Antonio Bonet, the great unsung name of modern Spanish architecture

Antonio Bonet Castellana (1913-1989)

Antonio Bonet Castellana (1913-1989)

Antonio Bonet has been unfairly overlooked in modern architecture in Spain. Antonio Bonet Castellana (1913-89) has been unfairly overlooked in modern architecture in Spain. Born in Barcelona, Bonet studied at the School of Architecture in his home city and was still a student when he joined Josep Lluís Sert and Josep Torres Clavé to found GATCPAC (the Group of Catalan Architects and Technicians for the Progress of Contemporary Architecture). In June 1936 he moved to Paris, where he worked at the atelier of the Swiss architect Le Corbusier. Bonet remained in Paris after the outbreak of the Spanish Civil War and worked on the project for the Republican Pavilion representing Spain at the Paris International Exposition in 1937. Finally, in 1938, seeing how the situation in Europe was deteriorating with the rise of Nazism, Bonet moved to Argentina and settled in Buenos Aires.

The foundation of the Austral Group

In Buenos Aires, jointly with the architects Jorge Ferrari Hardoy and Juan Kurchan, he founded the Austral Group, following the principles of the GATCPAC. The group’s mission, as stated in its manifesto, was “the study of architecture as an individual and collective expression; man’s deep knowledge […] as the driving force of our achievements; the visual integration with painting and sculpture; the analysis of the main urban problems facing the [Argentine] Republic: this is the path our actions must follow.”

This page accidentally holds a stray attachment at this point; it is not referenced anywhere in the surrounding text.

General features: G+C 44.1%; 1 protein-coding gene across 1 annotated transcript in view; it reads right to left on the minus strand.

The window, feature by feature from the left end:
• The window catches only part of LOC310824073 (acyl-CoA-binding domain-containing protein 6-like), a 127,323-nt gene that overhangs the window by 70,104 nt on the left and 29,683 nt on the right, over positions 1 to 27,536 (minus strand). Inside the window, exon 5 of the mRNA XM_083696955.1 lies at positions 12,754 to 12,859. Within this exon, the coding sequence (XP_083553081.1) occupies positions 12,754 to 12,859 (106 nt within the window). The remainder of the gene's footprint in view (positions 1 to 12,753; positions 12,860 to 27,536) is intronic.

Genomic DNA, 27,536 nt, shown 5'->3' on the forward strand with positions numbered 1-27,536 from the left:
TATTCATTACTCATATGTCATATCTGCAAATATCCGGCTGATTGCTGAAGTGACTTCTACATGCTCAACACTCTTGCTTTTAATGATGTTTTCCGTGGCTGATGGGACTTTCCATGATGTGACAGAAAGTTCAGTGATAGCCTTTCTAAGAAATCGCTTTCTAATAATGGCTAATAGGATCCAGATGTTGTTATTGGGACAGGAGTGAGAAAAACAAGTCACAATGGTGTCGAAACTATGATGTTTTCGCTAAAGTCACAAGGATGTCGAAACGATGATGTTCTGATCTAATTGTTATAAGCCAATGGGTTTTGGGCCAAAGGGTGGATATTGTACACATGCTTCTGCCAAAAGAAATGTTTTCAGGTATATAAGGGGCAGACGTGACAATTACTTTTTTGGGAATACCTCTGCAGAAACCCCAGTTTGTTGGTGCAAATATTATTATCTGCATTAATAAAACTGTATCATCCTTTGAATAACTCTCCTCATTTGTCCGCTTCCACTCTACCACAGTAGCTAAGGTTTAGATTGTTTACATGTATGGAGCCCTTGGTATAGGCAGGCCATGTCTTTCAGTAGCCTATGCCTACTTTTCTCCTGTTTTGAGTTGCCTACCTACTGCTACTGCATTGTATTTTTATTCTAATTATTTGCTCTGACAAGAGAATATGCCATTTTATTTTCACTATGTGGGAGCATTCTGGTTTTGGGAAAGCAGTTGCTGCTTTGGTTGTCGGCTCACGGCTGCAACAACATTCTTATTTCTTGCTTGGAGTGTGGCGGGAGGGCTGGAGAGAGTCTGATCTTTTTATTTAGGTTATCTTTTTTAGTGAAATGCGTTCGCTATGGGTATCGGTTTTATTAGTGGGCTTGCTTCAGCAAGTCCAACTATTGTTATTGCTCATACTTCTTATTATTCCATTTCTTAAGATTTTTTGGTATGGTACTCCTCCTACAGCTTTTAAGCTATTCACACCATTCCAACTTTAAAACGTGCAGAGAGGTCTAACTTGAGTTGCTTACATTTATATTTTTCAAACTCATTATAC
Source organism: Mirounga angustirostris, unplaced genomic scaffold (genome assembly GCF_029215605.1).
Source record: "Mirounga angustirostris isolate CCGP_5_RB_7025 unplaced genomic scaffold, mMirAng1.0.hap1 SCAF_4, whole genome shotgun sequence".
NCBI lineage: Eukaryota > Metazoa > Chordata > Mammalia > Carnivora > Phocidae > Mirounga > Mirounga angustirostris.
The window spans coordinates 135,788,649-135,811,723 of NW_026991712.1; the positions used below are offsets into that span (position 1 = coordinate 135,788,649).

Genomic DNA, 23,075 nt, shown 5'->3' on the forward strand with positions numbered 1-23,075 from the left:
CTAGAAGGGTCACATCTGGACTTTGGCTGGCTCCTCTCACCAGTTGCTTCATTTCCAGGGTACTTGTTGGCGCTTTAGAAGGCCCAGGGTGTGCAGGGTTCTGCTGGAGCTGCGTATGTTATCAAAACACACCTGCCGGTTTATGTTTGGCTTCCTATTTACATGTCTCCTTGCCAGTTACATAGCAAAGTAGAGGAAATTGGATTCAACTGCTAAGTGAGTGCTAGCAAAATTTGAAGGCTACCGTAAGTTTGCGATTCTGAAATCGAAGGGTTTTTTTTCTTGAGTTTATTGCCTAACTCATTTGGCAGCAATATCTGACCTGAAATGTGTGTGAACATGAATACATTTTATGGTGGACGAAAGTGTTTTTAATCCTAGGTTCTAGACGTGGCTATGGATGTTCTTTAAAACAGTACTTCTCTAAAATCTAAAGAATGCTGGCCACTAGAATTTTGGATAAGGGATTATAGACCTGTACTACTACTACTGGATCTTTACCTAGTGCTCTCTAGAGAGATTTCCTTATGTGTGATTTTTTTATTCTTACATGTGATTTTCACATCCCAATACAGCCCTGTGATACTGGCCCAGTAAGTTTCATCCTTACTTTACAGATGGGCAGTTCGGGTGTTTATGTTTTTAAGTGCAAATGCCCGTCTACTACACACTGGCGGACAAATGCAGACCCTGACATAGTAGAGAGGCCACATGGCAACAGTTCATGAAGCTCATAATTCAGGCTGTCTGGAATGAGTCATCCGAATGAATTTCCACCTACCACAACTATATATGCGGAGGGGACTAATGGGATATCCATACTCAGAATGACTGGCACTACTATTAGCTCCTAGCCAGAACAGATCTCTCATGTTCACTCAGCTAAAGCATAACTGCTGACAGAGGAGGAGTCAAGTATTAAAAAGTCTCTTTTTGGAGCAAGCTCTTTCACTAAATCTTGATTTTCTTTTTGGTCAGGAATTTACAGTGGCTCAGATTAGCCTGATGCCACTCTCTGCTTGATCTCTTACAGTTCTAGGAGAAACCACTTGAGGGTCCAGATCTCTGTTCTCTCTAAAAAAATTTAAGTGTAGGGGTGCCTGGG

The years that followed were a time of intense activity in the fields of architecture, urban planning and design for Bonet, both in Argentina and in nearby Uruguay. Some of his works from that period are the studios for artists on the corner of Paraguay and Suipacha streets in Buenos Aires; La Gallarda, Rafael Alberti’s summer residence in Punta del Este (Uruguay); the BKF chair, designed jointly with Kurchan and Ferrari; and a project in Punta Ballena, also in Uruguay, comprising a housing development, the La Solana hotel, and the Berlingieri house, among other works.

BKF chair, designed by Antonio Bonet, Jorge Ferrari Hardo and Juan Kurchan.

Building La Ricarda

The first time Bonet returned to Spain after the war, in 1949, the textile entrepreneur and music lover Ricardo Gomis and his wife Inés Bertrand Mata commissioned him to design La Ricarda as their weekend and summer residence. Construction did not begin until 1953 and was completed ten years later, in 1963.

From then on, Bonet began combining his work in South America with an increasing presence in Spain, where he designed important projects such as the Canódromo de la Meridiana dog race track, the Mediterráneo building, and the Torre Urquinaona, all in Barcelona, as well as many other buildings, housing developments and private residences all over Spain.

Antonio Bonet died in Barcelona on September 13, 1989, at the age of 79.

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